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Democracy Assistance: International Co-operation for Democratization

Democracy Assistance: International Co-operation for Democratization (single edited)(London, Frank Cass, 2000), 376 pages.



The 1990s have seen a significant expansion of international co-operation for democratisation in respect of emerging and prospective new democracies. This book makes a detailed study of recent developments across the full range of official and autonomous providers of democracy assistance. They include the United Nations, the European Union and multilateral development banks, as well as Germany's party foundations, or Stiftungen, and notable public and privately-run agencies in the United States. Democracy aid's performance in parts of Africa, Asia, Latin America, Russia and elsewhere is critically examined. Special attention is paid both to post-conflict situations and to semi-authoritarian regimes where democratisation has stalled . International efforts to support democratic decentralisation and civil society in particular are assessed. although there are many strands to democracy assistance, the book argues that we cannot yet be confident that the total effort adds up to the sum of its parts. Indeed, there are a number of important political questions about what democracy assistance hopes to achieve, why and how effectively, and its implications for the evolution of world politics rather than just for the political relationships inside sovereign states. these outstanding questions should be addressed urgently by analysts as well as practitioners.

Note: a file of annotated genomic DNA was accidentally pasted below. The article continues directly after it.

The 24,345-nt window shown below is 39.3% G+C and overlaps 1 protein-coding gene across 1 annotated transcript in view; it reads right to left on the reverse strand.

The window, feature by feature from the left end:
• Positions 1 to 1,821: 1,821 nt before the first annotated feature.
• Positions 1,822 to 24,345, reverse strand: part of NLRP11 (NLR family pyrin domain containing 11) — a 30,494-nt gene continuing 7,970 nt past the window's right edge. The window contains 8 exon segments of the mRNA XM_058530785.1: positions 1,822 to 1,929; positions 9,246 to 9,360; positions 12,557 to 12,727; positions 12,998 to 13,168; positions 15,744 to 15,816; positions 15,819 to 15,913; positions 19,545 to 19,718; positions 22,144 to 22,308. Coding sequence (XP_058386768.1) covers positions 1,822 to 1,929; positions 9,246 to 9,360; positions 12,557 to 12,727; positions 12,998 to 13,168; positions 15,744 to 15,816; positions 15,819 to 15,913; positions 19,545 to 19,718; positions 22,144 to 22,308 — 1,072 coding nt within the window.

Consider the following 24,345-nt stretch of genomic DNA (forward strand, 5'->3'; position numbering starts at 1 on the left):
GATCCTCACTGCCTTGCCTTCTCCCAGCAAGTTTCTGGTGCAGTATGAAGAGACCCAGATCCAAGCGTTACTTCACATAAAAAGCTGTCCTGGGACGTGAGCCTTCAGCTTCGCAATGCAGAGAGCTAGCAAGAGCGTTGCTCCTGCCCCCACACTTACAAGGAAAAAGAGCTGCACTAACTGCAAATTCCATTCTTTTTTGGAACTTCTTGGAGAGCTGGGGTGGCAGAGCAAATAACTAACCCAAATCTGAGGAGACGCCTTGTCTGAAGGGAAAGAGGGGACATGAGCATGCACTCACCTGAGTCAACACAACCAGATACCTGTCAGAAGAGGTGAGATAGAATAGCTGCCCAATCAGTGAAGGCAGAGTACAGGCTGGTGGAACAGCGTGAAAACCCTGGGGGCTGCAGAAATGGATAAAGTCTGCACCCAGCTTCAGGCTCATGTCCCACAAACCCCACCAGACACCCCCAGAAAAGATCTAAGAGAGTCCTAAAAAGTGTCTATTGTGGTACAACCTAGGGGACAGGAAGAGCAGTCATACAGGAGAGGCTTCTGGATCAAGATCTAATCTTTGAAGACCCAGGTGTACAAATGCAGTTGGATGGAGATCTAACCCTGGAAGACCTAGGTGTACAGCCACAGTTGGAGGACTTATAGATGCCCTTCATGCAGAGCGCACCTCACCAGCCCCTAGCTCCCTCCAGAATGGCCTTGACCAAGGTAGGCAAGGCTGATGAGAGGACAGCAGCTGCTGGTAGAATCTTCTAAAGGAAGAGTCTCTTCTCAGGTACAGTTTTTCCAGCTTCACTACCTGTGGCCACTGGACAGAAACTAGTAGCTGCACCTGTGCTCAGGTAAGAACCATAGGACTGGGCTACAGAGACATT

• Democracy assistance - the state of the discourse, Peter Burnell;
  • democracy assistance - origins and organisations, Peter Burnell;
  • the United Nations and democracy assistance - developing practice within a constitutional framework, Nigel D. White;
  • European Union development co-operation and the promotion of democracy, Gordon Crawford;
  • Germany's Stiftungen and democracy assistance - comparative advantages, new challenges, Stefan Mair;
  •  towards democratic governance - the contribution of the multilateral development banks in Latin America, Carlos Santiso;
  • international assistance for post-conflict elections, Krishna Kumar;
  • struggling with semi-authoritarians, Thomas Carothers;
  • USAID and democratic decentralisation - taking the measure of an assistance programme, Harry Blair;
  • civil society and democracy assistance in Africa, Julie Heam, Mark Robinson;
  • democracy assistance in south-east Asia - long history/unfinished business, Kevin F. Quigley;
  • democracy assistance - Russia's experience as recipient, Richard Sakwa;
  •  judicial reform and legal technical assistance in Latin America, John McEldownay;
  • democracy assistance - the state of the art, Peter Burnell.